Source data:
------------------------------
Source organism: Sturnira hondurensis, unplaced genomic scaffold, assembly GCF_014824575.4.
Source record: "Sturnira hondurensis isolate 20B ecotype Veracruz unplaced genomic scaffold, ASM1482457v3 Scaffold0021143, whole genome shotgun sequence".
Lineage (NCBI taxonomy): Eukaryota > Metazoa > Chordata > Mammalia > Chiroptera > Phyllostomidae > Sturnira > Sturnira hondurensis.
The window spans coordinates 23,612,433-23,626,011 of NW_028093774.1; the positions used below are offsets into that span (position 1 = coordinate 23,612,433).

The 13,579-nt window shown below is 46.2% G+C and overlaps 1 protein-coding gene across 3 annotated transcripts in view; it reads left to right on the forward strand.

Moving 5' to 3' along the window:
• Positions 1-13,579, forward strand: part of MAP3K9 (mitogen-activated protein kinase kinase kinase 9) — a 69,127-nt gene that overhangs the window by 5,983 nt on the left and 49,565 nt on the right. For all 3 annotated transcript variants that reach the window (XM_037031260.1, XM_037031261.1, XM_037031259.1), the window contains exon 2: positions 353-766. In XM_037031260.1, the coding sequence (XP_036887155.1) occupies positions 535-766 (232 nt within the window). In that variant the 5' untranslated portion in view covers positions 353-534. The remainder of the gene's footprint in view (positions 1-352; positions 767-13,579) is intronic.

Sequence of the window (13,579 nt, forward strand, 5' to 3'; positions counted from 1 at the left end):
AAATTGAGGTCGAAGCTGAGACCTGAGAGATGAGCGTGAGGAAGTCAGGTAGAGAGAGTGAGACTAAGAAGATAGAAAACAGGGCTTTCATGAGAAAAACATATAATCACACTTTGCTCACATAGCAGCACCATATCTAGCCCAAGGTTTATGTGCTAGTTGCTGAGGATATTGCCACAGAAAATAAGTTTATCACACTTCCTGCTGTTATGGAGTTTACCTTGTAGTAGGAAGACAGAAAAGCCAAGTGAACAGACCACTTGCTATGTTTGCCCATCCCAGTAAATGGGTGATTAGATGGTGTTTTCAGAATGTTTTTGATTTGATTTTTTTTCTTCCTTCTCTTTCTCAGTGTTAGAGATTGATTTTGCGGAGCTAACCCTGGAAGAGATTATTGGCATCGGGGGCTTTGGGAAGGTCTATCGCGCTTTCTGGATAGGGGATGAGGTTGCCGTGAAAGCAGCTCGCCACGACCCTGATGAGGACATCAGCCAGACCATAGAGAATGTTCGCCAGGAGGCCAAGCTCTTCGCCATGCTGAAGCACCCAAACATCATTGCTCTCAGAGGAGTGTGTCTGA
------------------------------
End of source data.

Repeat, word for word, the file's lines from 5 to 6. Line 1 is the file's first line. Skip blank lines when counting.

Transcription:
The 13,579-nt window shown below is 46.2% G+C and overlaps 1 protein-coding gene across 3 annotated transcripts in view; it reads left to right on the forward strand.

Moving 5' to 3' along the window: